When it comes to our antivirus software, we want to make sure we have the best in order to protect us from the dangers that can come from being online. There are threats like viruses, worms and malware, which scare us and make us ask questions about safety. Recently, people have argued that the antivirus programs which are available to the public do not truly have the requirements to secure your computer and insure defense against malicious cyber activity. Truly, however, antivirus software is up to par and ready for the job, but it isn't the software that has become the problem.
All throughout the world, cyber criminals are becoming more sophisticated and better at what they do. They're learning and inventing new ways to become capable of breaching even the strongest cyber walls. And because of this rise in criminal cyber knowledge, there have been viruses and forms of malware that have amounted to money loss and even threats of deleting all information in systems. Compiled here are fifteen of some of the worst viruses to date. Some of them truly devastated the online community, while others sent scares throughout major companies.
The first virus to make it to the list is known as the Michelangelo virus. Certainly not one of the viruses that made the most damage, but the high scare it caused is what made this virus so popular and made it onto this list. In 1992, the virus was meant to completely disrupt computer systems, but only a few computers were hit, and it barely did any damage. But the virus also brought a threat to detonate a virus on all computers, which was enough to scare everyone at the time. After the virus set off, McAfee saw an opportunity to step in and present their antivirus software. Since then, they have become one of the most popular antivirus companies known around the world. When someone speaks of McAfee, they know to think antivirus.
Skulls.A is one of the famous viruses which caused quite a scare, similar to that of the Michelangelo virus. The difference with Skull.A was the entire virus was meant as a scare tactic in the first place. And it was a virus which affected a specific phone, the Nokia 7610, as well as other SymbOS devices. In 2004, Skulls.A was released and the malware infected phones by changing all of the icons on the screen to skulls, while blocking access to all of the phone's features, apart from calling. And while this malware did little damage to the phones, it is still an undeniably creepy incident that phone users had no control over. Eventually, the entire virus was figured out and the proper corrections were put into place. Unfortunately, malware like this is still discovered, as hackers continue to find ways to manipulate smartphones.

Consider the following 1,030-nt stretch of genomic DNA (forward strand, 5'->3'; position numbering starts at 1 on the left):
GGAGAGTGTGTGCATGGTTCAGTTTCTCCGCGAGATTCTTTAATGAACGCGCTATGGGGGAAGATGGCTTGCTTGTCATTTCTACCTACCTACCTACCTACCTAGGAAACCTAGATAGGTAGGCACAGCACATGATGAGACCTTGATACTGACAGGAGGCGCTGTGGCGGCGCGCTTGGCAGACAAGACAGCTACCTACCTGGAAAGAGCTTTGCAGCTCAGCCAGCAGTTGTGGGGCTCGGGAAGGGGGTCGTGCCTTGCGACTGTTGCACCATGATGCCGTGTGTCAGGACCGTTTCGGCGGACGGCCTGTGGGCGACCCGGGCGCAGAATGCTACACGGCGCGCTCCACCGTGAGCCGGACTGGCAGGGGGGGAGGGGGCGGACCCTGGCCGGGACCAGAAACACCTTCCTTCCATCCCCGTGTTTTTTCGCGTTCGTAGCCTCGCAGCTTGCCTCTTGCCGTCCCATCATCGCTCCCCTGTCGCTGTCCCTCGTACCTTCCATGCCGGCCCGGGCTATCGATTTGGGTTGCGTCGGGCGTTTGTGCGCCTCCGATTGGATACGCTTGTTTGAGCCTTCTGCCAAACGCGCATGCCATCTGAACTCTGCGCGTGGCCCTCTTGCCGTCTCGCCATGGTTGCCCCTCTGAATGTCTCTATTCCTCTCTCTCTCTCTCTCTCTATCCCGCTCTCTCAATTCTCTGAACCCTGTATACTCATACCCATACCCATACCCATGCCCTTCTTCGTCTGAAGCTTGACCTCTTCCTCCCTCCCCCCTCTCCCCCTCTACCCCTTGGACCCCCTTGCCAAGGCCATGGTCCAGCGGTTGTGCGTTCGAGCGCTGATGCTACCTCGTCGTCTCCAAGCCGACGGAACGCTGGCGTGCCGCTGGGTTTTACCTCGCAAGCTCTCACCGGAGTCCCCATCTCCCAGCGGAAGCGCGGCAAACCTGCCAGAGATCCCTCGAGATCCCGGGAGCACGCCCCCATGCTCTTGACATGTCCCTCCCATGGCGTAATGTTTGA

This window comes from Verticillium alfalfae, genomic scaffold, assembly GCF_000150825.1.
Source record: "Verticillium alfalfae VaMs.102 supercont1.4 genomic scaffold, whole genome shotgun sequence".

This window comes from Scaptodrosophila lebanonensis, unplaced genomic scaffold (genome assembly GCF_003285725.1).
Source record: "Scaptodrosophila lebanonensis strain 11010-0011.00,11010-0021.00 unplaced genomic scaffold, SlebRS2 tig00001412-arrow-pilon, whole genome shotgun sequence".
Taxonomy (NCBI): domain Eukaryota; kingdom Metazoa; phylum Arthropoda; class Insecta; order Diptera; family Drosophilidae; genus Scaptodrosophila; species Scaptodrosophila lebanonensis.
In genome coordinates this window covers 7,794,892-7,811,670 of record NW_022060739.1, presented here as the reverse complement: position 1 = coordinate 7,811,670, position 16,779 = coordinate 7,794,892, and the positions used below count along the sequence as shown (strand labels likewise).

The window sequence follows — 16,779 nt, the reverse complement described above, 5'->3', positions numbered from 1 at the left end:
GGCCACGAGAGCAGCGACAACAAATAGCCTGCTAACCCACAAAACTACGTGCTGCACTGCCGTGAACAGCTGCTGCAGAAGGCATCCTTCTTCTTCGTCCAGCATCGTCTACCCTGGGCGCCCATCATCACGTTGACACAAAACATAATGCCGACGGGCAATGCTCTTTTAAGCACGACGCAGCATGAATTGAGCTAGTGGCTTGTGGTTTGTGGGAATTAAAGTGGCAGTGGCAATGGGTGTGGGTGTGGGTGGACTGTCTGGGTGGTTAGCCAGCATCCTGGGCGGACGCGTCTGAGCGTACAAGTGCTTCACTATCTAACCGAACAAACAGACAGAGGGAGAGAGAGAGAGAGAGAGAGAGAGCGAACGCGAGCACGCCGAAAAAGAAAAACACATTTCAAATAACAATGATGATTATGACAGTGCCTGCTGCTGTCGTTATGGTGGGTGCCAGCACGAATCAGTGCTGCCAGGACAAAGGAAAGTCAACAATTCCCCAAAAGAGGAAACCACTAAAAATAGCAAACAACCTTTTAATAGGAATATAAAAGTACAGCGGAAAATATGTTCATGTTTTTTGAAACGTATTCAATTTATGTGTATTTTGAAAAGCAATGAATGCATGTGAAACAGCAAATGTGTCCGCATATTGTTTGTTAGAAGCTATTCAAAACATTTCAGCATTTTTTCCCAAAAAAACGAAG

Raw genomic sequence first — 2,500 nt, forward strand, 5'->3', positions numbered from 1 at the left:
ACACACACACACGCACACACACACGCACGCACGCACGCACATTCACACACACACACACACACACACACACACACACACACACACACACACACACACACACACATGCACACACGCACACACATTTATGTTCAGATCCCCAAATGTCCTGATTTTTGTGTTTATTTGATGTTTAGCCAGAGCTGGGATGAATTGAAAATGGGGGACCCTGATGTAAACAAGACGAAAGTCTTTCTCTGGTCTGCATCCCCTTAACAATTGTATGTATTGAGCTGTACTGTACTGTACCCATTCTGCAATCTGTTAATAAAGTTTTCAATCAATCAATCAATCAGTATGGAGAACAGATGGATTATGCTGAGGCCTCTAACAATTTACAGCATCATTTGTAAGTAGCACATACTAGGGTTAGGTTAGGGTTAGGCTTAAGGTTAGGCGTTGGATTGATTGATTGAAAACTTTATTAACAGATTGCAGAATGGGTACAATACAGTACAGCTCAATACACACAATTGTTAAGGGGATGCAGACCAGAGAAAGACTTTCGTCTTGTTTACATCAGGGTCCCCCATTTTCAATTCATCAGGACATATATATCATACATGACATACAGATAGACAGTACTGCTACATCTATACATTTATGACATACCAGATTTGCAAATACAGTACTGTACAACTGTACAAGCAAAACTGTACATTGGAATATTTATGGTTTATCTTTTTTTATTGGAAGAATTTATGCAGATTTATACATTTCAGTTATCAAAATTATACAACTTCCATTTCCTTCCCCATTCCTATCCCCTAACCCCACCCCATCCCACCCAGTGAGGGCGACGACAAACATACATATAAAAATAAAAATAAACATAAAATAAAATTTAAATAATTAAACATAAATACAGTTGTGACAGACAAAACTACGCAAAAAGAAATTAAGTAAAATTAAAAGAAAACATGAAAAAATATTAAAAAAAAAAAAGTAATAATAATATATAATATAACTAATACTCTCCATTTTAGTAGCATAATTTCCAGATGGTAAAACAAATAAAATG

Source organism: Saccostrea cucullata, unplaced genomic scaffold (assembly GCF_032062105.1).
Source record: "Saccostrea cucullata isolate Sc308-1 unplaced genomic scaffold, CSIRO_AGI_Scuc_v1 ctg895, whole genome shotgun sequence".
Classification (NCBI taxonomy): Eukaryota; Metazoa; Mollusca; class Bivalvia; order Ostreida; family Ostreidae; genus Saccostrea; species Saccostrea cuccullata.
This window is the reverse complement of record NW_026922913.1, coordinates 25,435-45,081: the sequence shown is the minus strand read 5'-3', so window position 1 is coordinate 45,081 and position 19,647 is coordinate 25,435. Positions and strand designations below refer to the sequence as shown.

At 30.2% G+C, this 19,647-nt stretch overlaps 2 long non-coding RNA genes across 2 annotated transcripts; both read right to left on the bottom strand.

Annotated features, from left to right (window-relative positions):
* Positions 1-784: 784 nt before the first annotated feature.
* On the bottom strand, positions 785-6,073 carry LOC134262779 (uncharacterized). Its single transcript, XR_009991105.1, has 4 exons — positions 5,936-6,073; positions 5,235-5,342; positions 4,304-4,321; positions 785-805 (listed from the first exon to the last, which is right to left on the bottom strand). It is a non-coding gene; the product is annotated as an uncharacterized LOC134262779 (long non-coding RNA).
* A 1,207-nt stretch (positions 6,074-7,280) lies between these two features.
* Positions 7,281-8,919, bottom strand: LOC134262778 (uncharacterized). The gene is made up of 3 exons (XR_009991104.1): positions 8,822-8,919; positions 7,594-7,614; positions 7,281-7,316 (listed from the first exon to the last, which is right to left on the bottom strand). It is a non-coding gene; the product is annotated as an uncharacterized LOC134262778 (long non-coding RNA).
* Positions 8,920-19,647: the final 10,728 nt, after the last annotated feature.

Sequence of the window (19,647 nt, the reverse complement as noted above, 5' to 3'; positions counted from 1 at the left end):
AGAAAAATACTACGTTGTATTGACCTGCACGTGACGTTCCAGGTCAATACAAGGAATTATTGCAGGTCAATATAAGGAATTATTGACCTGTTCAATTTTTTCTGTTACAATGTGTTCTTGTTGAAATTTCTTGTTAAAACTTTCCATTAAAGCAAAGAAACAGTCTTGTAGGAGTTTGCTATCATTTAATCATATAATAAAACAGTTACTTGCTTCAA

13 Anna Kournikova
Quite a few enticing pictures exist on the internet to lure individuals to a site. Such was the case with one virus that pulled many people in, by tricking them into thinking they would see a naked picture of the famous tennis star, Anna Kournikova. However, in all actuality, it was a virus with the intent to infect and destroy. The financial damages of the Anna Kournikova virus were actually quite minimal. However, because the tennis player was so popular, the virus was too, making it one of the most famous viruses to date. Anti-hackers took time to make sure the virus would never be administered to computers ever again, but the lasting impression of the famously named virus still lingers.
It's hard to believe that something as simple as a computer virus could infect a system and create problems for very important locations like public transportation and even hospitals. However, it happened in 2004, with a virus known as Sasser. Sasser was a worm, released for the purpose of corrupting machines that had not yet received a certain patch from Microsoft. The virus ended up causing $18 billion in damages, and took out entire hospital networks, methods of public transportation and even airlines. It was an obvious and terrible hit to security that Microsoft never thought possible. The problem was finally fixed, but the aftershock still lingers, with the hopes that a virus such as Sasser never occurs again.
Viruses and malware sometimes have very strange names. They strike us as odd and leave us wondering why the hacker would have used such a name, like Melissa. Then the reason for the name was discovered. It turned out that the virus was named after a Florida pole dancer. Even though the story behind the name is awkward, the virus itself was not. In 1999, Melissa created a vast majority of issues. The virus was distributed to the first 50 people in a victim's address book. The email would then be opened by other individuals and so on. The virus spread so fast, it infected 20% of all the computers in the world. The final cost of damages was $80 million. However, the virus' creator, David Smith, was indeed captured by the FBI. He was placed in jail for twenty months and had to pay just a $5,000 fine.